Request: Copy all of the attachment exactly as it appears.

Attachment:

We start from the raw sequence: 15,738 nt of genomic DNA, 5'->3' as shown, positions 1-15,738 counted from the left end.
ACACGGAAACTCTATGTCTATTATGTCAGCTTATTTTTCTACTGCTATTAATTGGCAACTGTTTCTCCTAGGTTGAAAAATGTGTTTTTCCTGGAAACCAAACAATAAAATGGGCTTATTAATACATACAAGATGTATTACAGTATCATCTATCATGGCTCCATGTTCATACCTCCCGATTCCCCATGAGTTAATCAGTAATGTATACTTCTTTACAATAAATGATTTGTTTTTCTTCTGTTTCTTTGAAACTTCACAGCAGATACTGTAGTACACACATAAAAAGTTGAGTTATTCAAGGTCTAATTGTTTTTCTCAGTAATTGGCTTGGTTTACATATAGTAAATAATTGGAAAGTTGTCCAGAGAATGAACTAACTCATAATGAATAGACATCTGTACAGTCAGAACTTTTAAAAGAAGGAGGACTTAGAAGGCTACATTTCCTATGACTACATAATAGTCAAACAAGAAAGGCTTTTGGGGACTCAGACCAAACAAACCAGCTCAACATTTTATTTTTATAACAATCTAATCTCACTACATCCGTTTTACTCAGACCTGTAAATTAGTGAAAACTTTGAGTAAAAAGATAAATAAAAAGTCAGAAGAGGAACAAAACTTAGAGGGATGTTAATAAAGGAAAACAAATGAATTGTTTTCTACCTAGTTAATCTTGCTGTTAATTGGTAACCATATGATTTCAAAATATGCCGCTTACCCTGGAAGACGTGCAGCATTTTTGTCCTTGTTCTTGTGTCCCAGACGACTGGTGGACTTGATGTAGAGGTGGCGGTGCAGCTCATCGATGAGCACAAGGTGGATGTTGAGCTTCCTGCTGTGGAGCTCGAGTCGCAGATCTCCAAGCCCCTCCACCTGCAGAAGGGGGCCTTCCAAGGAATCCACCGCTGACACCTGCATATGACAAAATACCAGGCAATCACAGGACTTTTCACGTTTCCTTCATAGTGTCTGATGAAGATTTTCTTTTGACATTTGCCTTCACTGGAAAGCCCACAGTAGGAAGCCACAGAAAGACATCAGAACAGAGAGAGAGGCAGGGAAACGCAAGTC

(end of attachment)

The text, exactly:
We start from the raw sequence: 15,738 nt of genomic DNA, 5'->3' as shown, positions 1-15,738 counted from the left end.
ACACGGAAACTCTATGTCTATTATGTCAGCTTATTTTTCTACTGCTATTAATTGGCAACTGTTTCTCCTAGGTTGAAAAATGTGTTTTTCCTGGAAACCAAACAATAAAATGGGCTTATTAATACATACAAGATGTATTACAGTATCATCTATCATGGCTCCATGTTCATACCTCCCGATTCCCCATGAGTTAATCAGTAATGTATACTTCTTTACAATAAATGATTTGTTTTTCTTCTGTTTCTTTGAAACTTCACAGCAGATACTGTAGTACACACATAAAAAGTTGAGTTATTCAAGGTCTAATTGTTTTTCTCAGTAATTGGCTTGGTTTACATATAGTAAATAATTGGAAAGTTGTCCAGAGAATGAACTAACTCATAATGAATAGACATCTGTACAGTCAGAACTTTTAAAAGAAGGAGGACTTAGAAGGCTACATTTCCTATGACTACATAATAGTCAAACAAGAAAGGCTTTTGGGGACTCAGACCAAACAAACCAGCTCAACATTTTATTTTTATAACAATCTAATCTCACTACATCCGTTTTACTCAGACCTGTAAATTAGTGAAAACTTTGAGTAAAAAGATAAATAAAAAGTCAGAAGAGGAACAAAACTTAGAGGGATGTTAATAAAGGAAAACAAATGAATTGTTTTCTACCTAGTTAATCTTGCTGTTAATTGGTAACCATATGATTTCAAAATATGCCGCTTACCCTGGAAGACGTGCAGCATTTTTGTCCTTGTTCTTGTGTCCCAGACGACTGGTGGACTTGATGTAGAGGTGGCGGTGCAGCTCATCGATGAGCACAAGGTGGATGTTGAGCTTCCTGCTGTGGAGCTCGAGTCGCAGATCTCCAAGCCCCTCCACCTGCAGAAGGGGGCCTTCCAAGGAATCCACCGCTGACACCTGCATATGACAAAATACCAGGCAATCACAGGACTTTTCACGTTTCCTTCATAGTGTCTGATGAAGATTTTCTTTTGACATTTGCCTTCACTGGAAAGCCCACAGTAGGAAGCCACAGAAAGACATCAGAACAGAGAGAGAGGCAGGGAAACGCAAGTC